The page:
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Articles From Our Bulletins

By Faith Moses...

Hebrews 11 not only defines faith (see vv.1,6), example after example is given to illustrate it.  In each of these examples, faith produces obedient action.  That is, faith caused those cited to act in accordance with God’s commands and expectations.  Action that is taken from any other motivation cannot be of faith, because Romans 10:17 says, “So faith comes from hearing, and hearing by the word of God.”  However, the decision to live by faith usually requires some additional choices along the way…

Consider Moses in this connection.  His overall decision to live by faith in obedience to God’s instructions involved additional choices that can be easily seen by concentrating on the verbs in Hebrews 11:24-28.

  • “By faith Moses…refused,” v.24.  Living by faith means refusing some of the personally advantageous options of life.  Moses refused a position as “the son of Pharaoh’s daughter.”   Being a wealthy and powerful man in the government of the wicked and idolatrous nation of Egypt was something faith caused him to refuse.  Faith will also cause us to say “No” to other things that might be personally advantageous to us- like vocations that are incongruent with God’s word.
  • “By faith Moses…choosing,” v.25. Refusing one thing often enables the choice of another and better option.  In this case, Moses chose to endure “ill treatment with the people of God” rather than enjoying “the passing pleasures of sin.”  This choice was made by and because of faith.   For us, such a choice usually doesn’t involve the opportunity to be a prince in the most powerful nation on the planet.  More normally, it involves a decision to stand with the righteous- even though it involves ridicule, rather than to party with the worldly.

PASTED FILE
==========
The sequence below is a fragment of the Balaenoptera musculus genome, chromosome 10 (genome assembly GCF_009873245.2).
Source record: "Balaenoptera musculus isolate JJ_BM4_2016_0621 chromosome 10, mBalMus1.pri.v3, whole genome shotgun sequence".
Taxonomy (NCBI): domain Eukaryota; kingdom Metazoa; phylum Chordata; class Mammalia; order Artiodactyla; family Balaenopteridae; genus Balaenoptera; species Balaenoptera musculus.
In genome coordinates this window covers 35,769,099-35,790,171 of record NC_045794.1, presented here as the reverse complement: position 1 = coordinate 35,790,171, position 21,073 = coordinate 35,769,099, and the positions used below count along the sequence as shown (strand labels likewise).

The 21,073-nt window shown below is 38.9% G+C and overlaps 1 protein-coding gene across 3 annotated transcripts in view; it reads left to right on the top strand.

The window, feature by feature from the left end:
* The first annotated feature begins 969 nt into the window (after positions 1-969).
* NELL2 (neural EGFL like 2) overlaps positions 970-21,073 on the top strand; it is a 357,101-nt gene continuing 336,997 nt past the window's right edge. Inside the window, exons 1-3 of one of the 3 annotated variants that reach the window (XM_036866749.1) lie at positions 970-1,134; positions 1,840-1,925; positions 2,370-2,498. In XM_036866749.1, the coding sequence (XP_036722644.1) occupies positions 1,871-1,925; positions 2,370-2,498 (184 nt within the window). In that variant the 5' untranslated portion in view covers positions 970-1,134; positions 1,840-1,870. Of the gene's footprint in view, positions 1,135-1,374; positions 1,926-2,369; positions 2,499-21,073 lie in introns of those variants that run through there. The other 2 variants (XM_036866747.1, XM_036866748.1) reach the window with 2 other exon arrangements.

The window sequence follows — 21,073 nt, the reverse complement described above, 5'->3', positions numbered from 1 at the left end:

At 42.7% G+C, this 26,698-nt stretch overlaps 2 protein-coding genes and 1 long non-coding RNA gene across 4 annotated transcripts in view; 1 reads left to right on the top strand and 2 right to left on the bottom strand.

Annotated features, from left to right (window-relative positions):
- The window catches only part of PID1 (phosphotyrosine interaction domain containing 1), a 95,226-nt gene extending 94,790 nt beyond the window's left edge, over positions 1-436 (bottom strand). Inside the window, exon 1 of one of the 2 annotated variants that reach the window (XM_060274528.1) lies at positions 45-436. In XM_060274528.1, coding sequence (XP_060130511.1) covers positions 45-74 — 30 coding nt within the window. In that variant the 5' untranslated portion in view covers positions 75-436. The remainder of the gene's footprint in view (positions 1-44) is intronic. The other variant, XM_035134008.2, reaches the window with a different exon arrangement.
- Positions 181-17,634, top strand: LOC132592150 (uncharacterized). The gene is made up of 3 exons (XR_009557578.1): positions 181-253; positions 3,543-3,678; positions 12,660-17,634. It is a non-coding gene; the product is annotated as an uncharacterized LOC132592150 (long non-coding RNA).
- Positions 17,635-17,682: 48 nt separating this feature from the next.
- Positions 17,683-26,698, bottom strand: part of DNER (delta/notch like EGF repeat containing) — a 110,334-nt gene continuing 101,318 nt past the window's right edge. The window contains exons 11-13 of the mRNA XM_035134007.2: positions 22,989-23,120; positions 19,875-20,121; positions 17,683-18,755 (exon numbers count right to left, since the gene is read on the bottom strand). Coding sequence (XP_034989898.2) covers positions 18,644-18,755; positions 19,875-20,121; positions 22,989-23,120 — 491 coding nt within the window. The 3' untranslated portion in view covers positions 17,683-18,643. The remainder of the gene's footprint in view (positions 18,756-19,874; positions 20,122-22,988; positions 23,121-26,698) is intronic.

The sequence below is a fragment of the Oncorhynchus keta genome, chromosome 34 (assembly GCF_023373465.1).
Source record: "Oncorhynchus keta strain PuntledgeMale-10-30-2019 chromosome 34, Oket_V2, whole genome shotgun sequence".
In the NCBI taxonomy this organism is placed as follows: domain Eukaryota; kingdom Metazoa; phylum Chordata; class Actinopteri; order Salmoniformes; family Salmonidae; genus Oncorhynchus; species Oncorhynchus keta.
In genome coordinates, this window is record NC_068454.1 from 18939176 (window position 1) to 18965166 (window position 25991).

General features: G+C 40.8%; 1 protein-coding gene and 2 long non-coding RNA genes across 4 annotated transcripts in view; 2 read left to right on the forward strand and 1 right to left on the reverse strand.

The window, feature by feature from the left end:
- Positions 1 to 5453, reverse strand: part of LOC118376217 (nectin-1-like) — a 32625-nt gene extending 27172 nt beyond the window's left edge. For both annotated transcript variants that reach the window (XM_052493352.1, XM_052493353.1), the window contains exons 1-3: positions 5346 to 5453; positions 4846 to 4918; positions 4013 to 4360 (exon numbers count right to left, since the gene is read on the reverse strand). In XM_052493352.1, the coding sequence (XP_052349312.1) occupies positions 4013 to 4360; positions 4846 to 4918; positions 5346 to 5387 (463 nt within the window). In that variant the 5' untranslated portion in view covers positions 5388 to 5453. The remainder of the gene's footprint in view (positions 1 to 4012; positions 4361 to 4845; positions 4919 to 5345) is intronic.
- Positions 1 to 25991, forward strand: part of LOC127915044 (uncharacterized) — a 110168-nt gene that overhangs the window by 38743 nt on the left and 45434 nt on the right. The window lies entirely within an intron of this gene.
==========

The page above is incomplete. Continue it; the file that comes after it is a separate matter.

• “By faith Moses…considering,” v.26.  In essence, to consider means to spend time contemplating.  Faith causes one to stop and think- to reflect on how the contemplated course or action “fits” with, or is contrary to, God’s will.  Allowing oneself the time to think about the relative values of each option, both in the short and long term, provides the opportunity to research or review God’s word on the matter, and to entreat Him for wisdom and courage by prayer.  Such considerations are the product of faith.
  • “By faith Moses…left,” v.27.  The faithful choices to refuse, choose, and consider also meant that there would have to be action taken.  To a large extent, the previous choices have been mental; leaving is physical.  Faith is not confined to the mind and heart, but must also include the body.  It is one thing to think and feel a certain way, but this cannot be all there is to it.  Faith acts according to faithful thoughts and desires.   Moses had conviction regarding what faith required, and followed through in faith.  To be faithful, we must act in faith.  
  • “By faith Moses….kept,” v.28. Faith involves both negative and positive decisions and their incumbent actions.  It is not defined or exemplified only by what one refuses and leaves, but must also include what one keeps.  Moses kept “the Passover and the sprinkling of the blood…”.  God’s word demands that we abstain from many things, but it also requires that we keep others also.  God considers no one “faithful” solely on the basis of what they refuse and leave- as Moses’ example teaches.  There are obligations to be kept also. 

Thus, true faith is not a “better felt than told” sensation.  It involves and requires: refusals of pleasurable but sinful activities; choosing lifestyles with benefits that are spiritual and eternal over those that are only physical and temporary; considering always God’s will in every decision made and path taken; leaving behind anything and everything that is not conducive to pleasing God; and keeping His commands.  If it isn’t this kind of faith, it is vain, empty, and worthless.  “Now I make known to you, brethren, the gospel which I preached to you, which you also received, in which you also stand, by which also you are saved, if you hold fast the word which I preached to you, unless you believed in vain,” 1Corinthians 15:1-2.